02 May 2017


Went down a mini rabbit hole about watches, rather two specific watch brands of A. Lange & Nomos,  through the photography reddit. Here's my preliminary line-up of watches I'd like to own in descending order:

It wasn't very hard to come up with the list since there's not that many thin / small / relatively inexpensive watches / non-vintage models. I'd like to get the Tangente with my first bonus (and just save throughout my first year of working for my dear trench coat).

Man, taking ENV222 has not made me any bit less of a consumer, and actually more of a materialist. If I'm supporting a system of luxury goods that's screwing over most of the world's population, then it better be goods that I really, really like. Other things that fall on the list include:

  • Clothing and shoes, moreso the latter since the only clothing category I'm super willing to spend on are outerwear and scarves 
  • Teapots
  • Cosmetics
  • Cameras
A good article on "the improbable survival of the luxury watch business":
But why do we continue to buy these over-engineered and redundant machines? Why do so many people pay so much for an item whose principal function may be bought for so little? And how does the watch industry not only survive in the digital age, but survive well enough to erect a 16,000-litre salt‑water shrine to its continued mastery of an outmoded art? Far beyond the telling of time, watches tell us something about ourselves. And so the answers to these questions lie within our propensity for extreme fantasy, our consumption of dazzling marketing, our unbridled and shameless capacity for ostentation, and our renewed reverence for craftsmanship in a digital world.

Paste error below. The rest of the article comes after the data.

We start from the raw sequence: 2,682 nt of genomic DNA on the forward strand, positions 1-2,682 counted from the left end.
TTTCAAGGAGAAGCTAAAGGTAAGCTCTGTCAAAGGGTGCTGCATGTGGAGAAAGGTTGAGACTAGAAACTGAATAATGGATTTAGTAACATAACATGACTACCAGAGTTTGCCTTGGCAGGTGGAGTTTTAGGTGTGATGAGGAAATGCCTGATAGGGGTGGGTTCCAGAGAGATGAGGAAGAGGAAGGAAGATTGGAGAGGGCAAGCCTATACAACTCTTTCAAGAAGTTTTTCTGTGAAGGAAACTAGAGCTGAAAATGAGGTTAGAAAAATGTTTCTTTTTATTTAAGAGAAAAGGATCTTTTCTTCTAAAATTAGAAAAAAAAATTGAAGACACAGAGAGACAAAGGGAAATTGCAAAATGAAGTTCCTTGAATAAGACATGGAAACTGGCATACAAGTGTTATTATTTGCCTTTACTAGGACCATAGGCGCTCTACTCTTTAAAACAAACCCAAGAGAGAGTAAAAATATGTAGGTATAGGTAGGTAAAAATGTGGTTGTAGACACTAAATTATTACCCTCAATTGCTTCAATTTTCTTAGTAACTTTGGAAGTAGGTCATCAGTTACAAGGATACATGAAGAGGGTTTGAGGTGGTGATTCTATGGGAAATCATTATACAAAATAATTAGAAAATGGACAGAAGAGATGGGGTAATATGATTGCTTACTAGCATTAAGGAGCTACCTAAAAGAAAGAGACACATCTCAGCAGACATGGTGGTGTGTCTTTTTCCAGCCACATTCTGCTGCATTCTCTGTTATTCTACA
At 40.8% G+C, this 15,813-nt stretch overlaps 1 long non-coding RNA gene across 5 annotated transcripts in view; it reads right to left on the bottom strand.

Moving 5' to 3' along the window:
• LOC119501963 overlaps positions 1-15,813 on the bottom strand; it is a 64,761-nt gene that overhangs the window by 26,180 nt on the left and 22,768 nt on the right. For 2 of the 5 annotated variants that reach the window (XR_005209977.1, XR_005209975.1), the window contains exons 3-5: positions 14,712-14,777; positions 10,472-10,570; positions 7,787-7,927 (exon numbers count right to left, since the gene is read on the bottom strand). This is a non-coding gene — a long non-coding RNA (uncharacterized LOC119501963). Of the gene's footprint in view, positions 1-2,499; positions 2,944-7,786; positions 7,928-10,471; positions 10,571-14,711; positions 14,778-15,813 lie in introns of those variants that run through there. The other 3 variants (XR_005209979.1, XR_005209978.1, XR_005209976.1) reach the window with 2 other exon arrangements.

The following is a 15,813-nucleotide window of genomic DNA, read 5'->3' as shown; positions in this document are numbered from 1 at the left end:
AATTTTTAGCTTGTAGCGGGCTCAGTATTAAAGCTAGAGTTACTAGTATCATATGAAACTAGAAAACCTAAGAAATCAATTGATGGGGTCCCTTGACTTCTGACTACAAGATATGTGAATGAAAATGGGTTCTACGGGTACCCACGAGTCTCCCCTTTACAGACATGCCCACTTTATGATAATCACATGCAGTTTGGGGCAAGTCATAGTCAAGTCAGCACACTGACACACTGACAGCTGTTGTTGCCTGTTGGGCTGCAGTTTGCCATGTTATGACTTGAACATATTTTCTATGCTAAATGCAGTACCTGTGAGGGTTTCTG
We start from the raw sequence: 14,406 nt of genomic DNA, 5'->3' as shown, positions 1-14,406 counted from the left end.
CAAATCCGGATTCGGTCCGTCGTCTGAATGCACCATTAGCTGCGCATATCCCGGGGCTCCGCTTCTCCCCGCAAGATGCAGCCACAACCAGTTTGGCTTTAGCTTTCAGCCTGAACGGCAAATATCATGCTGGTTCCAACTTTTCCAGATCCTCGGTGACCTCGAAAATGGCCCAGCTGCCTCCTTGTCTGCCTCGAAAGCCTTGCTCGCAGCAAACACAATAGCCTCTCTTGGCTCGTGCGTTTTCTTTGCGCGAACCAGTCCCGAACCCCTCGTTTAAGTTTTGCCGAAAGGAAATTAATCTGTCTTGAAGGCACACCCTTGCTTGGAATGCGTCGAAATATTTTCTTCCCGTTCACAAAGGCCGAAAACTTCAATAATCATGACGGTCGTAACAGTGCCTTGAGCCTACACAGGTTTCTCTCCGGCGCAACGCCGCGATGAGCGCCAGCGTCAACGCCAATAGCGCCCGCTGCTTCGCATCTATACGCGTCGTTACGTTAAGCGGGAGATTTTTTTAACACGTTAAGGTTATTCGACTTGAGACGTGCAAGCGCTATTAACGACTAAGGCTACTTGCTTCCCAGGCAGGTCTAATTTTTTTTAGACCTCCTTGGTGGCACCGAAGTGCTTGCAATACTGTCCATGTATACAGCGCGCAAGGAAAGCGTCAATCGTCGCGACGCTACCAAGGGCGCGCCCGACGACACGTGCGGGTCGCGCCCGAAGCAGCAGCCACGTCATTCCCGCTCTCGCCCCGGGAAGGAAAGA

And perhaps there is something else ticking away at us – a feeling that the acceleration of our daily lives may soon prove overwhelming. When watchmaking began, we had no concept of packed calendars and unbreakable deadlines, much less of “quality time” or “me time”. Our days were not ruled by the clock. These days, having brought this ungovernable storm of rush upon ourselves, we may be grateful for anything – not least a beautiful windable timepiece – that reinstates at least an illusion of control.

I never showed off my current watch, here is a belated photo:

Lessons learned: glass surfaces are very difficult to photograph / I see the limitation at f2 now, this is the first time I've actually ran up against a hardware limit. There was quite a lot of halo and was generally supremely difficult to focus at f2, these two problems pretty much disappeared by f4. 

This is a photo that didn't turn out well overall but the dial looks pretty reflecting the flash, also a reminder to self to always wipe the surface:

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